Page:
March and April storms have made for some fun ski testing conditions the past few weeks. Although the bulk of our testing occurs at our local ski hill, I did take a few select skis up to British Columbia for a week of ski touring. Here is a quick report on the Volkl Nunataq, Voile Charger and Dynafit Stoke backcountry skis.
Volkl Nunataq – 139-107-123: Volkl steps into the backcountry ski world with four new skis featuring lightweight construction. The Nunataq is the widest of the new skis and matches the Gotama dimension profile, but it weighs in at a respectable 7 lbs 12 oz a pair. The Nunataq matches flat camber with moderate tip and tail rocker. The Nunataq served up excellent powder skiing. It is lively and ready to turn at any moment. Bigger skiers felt it reasonably soft, with a big sweetspot. Lighter skiers found the same big sweetspot, but described its flex as moderate. Either way, the Nunataq serves up a blend of traditional turning merged with the ability to smear and slide with new school style. The proprietary climbing skin system was developed with Colltex skins. The skins are very lightweight (a blend of mohair and synthetic plush). The tip connection is specific to the Volkl ski tip, and although a little fussy, they worked great and offer great glide. It is so nice to get skins precut to you skis.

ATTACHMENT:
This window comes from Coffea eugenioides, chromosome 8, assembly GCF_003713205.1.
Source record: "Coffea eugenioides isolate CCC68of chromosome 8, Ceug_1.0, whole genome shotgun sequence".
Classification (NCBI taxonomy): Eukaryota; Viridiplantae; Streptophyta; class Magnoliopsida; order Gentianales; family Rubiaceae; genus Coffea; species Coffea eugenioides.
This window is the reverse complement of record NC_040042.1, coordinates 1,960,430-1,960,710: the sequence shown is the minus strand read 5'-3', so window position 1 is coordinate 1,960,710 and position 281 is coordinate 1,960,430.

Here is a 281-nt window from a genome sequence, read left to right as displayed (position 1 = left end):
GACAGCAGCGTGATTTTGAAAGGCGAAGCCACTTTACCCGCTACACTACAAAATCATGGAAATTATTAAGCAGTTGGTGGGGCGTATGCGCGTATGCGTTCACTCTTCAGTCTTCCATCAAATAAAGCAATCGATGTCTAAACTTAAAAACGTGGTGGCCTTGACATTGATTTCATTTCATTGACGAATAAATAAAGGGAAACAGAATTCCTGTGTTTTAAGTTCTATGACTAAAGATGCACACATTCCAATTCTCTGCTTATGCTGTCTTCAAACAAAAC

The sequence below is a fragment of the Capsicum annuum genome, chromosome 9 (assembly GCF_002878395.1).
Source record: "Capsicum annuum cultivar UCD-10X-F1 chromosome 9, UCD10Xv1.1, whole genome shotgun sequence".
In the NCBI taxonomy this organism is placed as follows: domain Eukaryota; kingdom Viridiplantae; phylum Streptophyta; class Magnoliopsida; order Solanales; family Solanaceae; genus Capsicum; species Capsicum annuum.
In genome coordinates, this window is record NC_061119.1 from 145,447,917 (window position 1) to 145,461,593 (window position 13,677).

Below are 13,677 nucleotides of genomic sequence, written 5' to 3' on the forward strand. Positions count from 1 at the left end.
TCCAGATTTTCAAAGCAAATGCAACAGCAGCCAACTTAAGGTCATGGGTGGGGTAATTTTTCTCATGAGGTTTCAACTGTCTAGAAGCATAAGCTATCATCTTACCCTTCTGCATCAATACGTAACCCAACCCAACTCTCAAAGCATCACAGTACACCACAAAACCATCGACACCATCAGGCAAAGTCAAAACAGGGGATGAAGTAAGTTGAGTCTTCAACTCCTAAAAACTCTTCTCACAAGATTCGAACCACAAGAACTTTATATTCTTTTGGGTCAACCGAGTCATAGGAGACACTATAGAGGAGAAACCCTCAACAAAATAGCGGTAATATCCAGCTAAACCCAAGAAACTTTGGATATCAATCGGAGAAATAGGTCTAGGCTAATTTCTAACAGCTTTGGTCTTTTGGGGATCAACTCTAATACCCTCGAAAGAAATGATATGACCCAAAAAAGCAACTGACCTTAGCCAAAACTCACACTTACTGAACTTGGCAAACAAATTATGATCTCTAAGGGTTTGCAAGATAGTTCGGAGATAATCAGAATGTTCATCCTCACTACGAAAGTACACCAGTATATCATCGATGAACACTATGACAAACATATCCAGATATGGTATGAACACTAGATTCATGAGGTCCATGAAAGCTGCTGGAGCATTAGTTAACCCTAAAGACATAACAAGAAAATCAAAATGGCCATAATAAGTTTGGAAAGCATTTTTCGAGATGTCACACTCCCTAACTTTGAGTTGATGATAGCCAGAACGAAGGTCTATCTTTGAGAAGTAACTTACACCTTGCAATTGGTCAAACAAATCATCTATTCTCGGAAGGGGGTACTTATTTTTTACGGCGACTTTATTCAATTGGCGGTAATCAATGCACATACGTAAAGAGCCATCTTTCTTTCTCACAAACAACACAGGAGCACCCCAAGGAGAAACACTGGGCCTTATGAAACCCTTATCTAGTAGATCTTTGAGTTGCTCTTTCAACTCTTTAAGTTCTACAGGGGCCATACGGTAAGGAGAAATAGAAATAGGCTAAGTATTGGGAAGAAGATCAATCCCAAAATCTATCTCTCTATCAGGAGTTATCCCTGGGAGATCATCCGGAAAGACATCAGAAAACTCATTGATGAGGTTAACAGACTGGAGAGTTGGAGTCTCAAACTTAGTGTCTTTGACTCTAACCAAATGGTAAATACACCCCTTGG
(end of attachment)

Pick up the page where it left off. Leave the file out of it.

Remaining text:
Overall, the Nunataq is a lively, wide powder ski ideally suited to mid-winter and deep snow conditions. It is wide enough that we see it as a quiver ski. The kind of ski you take for pure powder skiing fun. Of course, once you get used to the 107mm underfoot and rocker profile, you may redefine what constitutes pure powder skiing fun.
Voile Charger – 137-112-126: Although not new for 2011, the Voile Charger remains a distinct standout in the backcountry powder ski category. The Charger is a super playful ski that is incredibly agile for its dimensions – and respectably light at 7lbs 8oz per pair (171cm). The Charger makes you feel like you can do no wrong. It floats and turns with incredible ease, making short work of any soft snow.
We see the Charger as a quiver ski – a playful mid-winter powder board. It handles the gamut of backcountry snow conditions, but it excels in soft and deep snow. The Charger offers up quick short turns in the trees and opens up without hesitation in alpine terrain. Its moderate tip and tail rocker profile lend the ski a little new school smearability and make sure you float with ease, but it still turns our old school arcs if you prefer. If your quiver is in need of a playful powwder ski, the Charger deserves your attention.
Dynafit Stoke – 129-105-119: The Stoke was released last season, but holds its own in the freeride mountaineering category. The new more forward binding location gives the ski a more responsive feel and makes it more versatile in its turn shape. The Stoke is a very capable ski, but rather than a playful powder board personality, it is a do-it-all mountaineering ski with soft snow dimensions. Its personality is more serious and get-it-done oriented than pure hedonistic powder consumption. The Stoke is at home in mixed alpine snow. From the wind effected ridgelines to protected basins, the Stoke is ready. Its modest early rise tip does not have the easy initiation of a more rockered ski, but it keeps the Stoke ready for the next turn in any condition. The Stoke weighs in at an impressive 7 lbs 1 oz (173cm) and is ideal for big tours and varied backcountry snow conditions.